A 21-year-old player will begin the season as the Calgary Flames undisputed number-one center, and perhaps the first undisputed number-one center the Flames have had in decades. In past years, such an occurrence may have been seen as a sign of trouble – that the Flames were shallow and rebuilding.
A year ago, I might have agreed with that contention. But then Sean Monahan followed up a pretty solid rookie campaign with a season that looked at the concept of a “sophomore slump” and scoffed derisively. Heading into 2015-16, Sean Monahan has scored more goals than any other player taken in the 2013 NHL Draft. And he did it while playing on an injury-riddled Flames team (center-wise) than forced him to take on the tough minutes.
When people say that Monahan is a special player, this is what they mean: after being sheltered as much as Bob Hartley could via line-matching and zone starts as a rookie, Monahan was thrown into the deep waters and swam very well. So what’s he got in store for 2015-16?
Sean Monahan entered the NHL and turned 19 in his first month. He played 75 games as a rookie, with Hartley sheltering him from tough match-ups and situations as much as possible. With all that back-up, Monahan scored 22 goals and had a sky-high shooting percentage, particularly at even-strength. His break-down of goals and assists at even-strength tells the tale of his year: 18 goals, 6 assists. Monahan had a nose for going to the front of the net and a knack for knocking pucks in. Could he find his linemates? Sometimes, but not often. He was a below-average possession player on a below-average possession team and was loaded up with power-play time and offensively-skewed situations, but he managed to put the puck in the net more often than most of his teammates, so his year was considered a success.
Last season, Monahan turned 20 in the first month. He played 81 games, missing just the final game of the year against Winnipeg to rest up for the post-season. His usage was much different. The plan was presumably to ease him into tougher match-ups, something made possible by the presence of Matt Stajan and Mikael Backlund in the line-up. But both men – and Joe Colborne – went down with injuries, leaving Calgary with a center group featuring Josh Jooris, Paul Byron and Markus Granlund. Amazingly, Monahan adjusted well and when everyone got healthy again, Hartley had the confidence to match Monahan in best-versus-best situations rather than keeping him away from the other top lines. He also was used more often on the power-play than the year prior, and added penalty-killing to his repertoire, though he did end up getting a fair amount of offensive zone starts to balance things out.
Here’s a visual representation of his even-strength assignments, via War On Ice; blue is better in terms of Relative Corsi, higher up means tougher competition (based on time on ice), while further to the left means more defensive zone starts.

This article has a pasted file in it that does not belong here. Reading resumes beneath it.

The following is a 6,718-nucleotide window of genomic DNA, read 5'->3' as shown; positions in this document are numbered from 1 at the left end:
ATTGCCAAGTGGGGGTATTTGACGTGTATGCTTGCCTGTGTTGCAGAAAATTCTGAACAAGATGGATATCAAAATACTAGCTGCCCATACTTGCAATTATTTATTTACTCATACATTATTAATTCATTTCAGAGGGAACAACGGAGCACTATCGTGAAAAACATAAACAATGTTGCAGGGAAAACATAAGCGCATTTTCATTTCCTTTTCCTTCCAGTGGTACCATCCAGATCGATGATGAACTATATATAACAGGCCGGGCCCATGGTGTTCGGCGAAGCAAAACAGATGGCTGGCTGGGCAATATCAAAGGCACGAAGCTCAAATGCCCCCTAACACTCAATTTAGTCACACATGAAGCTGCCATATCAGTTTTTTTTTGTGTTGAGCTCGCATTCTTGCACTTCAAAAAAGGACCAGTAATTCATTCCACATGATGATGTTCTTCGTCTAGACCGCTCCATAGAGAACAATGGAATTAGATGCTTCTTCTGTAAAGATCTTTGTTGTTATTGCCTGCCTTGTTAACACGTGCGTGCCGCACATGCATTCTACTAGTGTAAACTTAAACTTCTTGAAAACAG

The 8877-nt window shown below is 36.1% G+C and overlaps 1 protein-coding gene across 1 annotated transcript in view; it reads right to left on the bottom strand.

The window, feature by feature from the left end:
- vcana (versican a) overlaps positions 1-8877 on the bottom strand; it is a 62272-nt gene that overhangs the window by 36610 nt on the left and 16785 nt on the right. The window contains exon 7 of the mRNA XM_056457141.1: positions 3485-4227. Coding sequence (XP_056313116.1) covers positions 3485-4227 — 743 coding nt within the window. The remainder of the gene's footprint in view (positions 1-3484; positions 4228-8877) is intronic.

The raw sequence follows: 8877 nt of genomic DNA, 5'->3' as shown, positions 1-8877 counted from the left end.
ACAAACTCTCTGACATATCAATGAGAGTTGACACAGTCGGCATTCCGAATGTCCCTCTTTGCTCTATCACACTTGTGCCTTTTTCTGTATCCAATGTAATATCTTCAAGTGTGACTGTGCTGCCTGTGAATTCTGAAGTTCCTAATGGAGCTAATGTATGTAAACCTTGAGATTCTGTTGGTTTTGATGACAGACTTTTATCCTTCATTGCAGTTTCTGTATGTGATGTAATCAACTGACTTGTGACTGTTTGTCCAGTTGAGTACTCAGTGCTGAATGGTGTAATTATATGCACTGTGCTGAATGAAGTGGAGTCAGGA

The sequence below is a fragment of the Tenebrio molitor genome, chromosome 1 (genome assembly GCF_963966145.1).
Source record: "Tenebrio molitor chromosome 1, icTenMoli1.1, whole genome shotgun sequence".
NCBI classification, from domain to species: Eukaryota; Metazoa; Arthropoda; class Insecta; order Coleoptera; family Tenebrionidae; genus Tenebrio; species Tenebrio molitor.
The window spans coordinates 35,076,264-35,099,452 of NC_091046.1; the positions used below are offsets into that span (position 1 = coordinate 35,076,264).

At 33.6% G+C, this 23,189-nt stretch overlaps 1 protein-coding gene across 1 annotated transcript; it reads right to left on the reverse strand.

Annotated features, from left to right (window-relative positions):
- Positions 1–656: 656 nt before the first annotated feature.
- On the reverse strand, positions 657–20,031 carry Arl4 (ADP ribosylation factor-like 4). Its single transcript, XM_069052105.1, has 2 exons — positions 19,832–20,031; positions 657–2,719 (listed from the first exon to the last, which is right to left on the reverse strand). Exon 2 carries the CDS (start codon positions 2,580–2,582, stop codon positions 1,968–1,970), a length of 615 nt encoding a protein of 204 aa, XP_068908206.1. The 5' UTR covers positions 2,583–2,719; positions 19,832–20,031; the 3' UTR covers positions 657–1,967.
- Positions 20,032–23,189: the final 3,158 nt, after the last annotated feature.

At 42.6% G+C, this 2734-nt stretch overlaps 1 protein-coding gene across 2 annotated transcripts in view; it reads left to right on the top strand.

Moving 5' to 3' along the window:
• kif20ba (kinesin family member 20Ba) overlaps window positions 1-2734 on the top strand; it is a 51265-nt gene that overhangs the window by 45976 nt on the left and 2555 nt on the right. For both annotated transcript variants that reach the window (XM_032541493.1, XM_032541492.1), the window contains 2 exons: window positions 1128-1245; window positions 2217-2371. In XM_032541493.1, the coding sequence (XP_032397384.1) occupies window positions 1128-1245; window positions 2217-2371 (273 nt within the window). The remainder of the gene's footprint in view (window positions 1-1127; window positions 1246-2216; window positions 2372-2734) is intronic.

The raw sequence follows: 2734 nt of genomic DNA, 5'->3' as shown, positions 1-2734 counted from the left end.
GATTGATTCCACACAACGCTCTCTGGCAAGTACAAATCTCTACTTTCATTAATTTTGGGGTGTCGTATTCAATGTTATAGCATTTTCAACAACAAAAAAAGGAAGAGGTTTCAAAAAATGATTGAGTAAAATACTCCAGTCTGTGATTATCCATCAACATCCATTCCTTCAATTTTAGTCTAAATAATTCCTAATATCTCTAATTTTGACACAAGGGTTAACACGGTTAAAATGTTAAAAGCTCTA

Monahan went from being one of the team’s most sheltered regular players to being arguably the forward most relied-upon to drive the team’s success. And even with his match-ups getting tougher, Monahan had better possession numbers (though slightly worse relative to the rest of the team, as shown by his red Corsi Relative mark above, scored about as often and was much more able to find his teammates to set them up for goals. In short: Monahan got a year older, but seemed to improve – or at least stay as good – in just about every area of his game. And his slightly worse defensive numbers were arguably a product of him playing more often against tougher players.
Well, the hope is that Monahan will continue his all-around growth. He’ll turn 21 just after the season starts, and he’ll be a year older and wiser, and he’s shown himself to be a very intelligent player that has learned from each situation he’s been in thus far and improved.
Will he score a lot? Sure. The Flames will arguably be deeper up the middle than they have been in decades, with Monahan, Backlund, Stajan, Josh Jooris and newcomer Sam Bennett in the fold. The introduction of Bennett to the center ranks probably means he’ll get the situational shielding that Hartley gave to Monahan in the first year. But last year Monahan showed that he didn’t require sheltering to score, and that means we’ll probably see Hartley play around with deployments for the non-Bennett pivots to start the year.
If Monahan continues to play with Jiri Hudler and Johnny Gaudreau to the degree that he did last season – they were the Flames’ most frequent line and Monahan played more even-strength minutes than any other forward on the team – then I suspect his production will continue. If Monahan’s development flattens out and he doesn’t improve much more, the improvement of the group around him should at least keep him north of the 30-goal mark this season – heck, I think he’s probably a lock to return to the 30 goal, 30 assist club.
If he can get better in any way – better at face-offs, better defensively, better positionally, better at using his size, etc – then there’s a pretty good shot he could start flirting with 80 points as early as this year.
Either way, expect him to be Calgary’s top centerman and dueling with Johnny Gaudreau for the team lead in scoring throughout the entire season.